TE: You know, we spend a lot of time talking about how to prioritize remediation or how to assign appropriate business value to assets with the point being that you then can prioritize remediation. But part of your point there is that even the assets you might deem as unimportant can have a high value in an attack chain.

 TS: Yeah. That’s right, Tim.

I think classical thinking about computer security has always been intellectually complete, but practically not very useful in the sense, the idea is that every business is unique – our dependencies are unique and the risk appetite of our managers is unique and so forth. And that there’s truth in all there, but it leads us down the path with what I call the special snowflake school of security: Everyone is unique and therefore, you really don’t want to spend any money on defense until you figure out all this uniqueness and all these dependencies and so forth. And then you go to some giant catalog and you choose wisely from this catalog and you manage to that set of controls.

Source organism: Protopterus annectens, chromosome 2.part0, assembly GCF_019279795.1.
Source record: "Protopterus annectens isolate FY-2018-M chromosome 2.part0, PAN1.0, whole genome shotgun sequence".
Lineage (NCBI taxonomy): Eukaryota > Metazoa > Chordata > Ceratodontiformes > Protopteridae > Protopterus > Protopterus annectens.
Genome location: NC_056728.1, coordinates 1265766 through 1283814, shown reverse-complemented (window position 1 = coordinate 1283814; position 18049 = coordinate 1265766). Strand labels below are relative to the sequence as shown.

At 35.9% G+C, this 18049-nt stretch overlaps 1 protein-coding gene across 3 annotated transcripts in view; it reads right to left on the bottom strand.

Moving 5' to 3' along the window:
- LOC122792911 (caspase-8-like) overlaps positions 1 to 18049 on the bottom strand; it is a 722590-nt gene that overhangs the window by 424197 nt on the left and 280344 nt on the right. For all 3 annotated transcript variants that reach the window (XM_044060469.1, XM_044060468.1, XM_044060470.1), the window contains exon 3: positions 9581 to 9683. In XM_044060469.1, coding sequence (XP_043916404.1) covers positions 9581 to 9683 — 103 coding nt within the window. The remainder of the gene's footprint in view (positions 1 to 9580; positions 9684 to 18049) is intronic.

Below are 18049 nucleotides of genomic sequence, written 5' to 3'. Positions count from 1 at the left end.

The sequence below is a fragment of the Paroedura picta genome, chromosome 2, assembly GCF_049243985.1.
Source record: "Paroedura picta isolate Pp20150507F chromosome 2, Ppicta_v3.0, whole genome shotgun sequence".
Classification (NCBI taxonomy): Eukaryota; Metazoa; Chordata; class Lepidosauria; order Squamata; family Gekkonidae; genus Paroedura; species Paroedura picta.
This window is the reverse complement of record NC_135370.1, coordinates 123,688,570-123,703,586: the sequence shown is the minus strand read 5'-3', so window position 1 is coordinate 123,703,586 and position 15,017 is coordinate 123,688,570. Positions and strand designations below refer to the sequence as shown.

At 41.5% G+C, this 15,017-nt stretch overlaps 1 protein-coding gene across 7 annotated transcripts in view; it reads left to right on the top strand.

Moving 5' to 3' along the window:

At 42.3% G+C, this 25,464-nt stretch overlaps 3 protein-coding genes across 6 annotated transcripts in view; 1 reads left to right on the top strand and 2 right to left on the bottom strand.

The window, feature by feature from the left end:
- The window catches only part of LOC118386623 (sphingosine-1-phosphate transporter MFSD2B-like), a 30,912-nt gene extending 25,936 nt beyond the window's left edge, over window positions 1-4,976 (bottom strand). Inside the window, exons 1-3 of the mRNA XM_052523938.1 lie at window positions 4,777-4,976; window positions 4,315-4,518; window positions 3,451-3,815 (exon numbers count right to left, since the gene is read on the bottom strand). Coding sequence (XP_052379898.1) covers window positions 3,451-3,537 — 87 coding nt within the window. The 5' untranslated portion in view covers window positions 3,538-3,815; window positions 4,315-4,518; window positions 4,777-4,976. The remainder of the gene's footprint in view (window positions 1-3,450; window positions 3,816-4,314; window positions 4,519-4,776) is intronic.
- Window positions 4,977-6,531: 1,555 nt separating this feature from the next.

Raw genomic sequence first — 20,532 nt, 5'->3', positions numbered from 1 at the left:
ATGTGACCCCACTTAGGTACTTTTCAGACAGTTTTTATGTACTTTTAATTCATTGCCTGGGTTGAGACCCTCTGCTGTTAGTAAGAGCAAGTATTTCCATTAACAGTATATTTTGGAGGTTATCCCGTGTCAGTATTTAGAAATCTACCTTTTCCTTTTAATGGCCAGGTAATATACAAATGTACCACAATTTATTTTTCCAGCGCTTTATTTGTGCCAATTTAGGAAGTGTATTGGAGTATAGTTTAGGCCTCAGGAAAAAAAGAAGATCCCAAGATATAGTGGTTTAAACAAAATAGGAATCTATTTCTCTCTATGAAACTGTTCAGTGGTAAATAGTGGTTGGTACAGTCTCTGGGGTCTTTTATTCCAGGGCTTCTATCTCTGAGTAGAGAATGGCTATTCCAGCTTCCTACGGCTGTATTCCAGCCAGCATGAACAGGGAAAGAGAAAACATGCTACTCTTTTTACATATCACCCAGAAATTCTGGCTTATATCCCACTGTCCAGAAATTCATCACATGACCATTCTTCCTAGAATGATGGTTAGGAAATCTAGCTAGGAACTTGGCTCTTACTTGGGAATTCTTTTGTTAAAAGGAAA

That’s not been very scalable or successful. So at CIS, we feel there’s this bad soup of bad things that we all have to deal with, right? As a practical matter, most enterprises don’t have the kind of threat information or the people and the time and the luxury of thinking about this. So our view is that there’s a set of things that we all ought to do. That’s really the kind of philosophy behind things like the CIS benchmarks and the CIS critical security controls.

Does COVID-19 Change Security Controls?

TE: Back to the COVID-19 issue: Do you see that those controls changing in light of the way that organizations are fundamentally changing how their workers connect and interact in order to get their jobs done?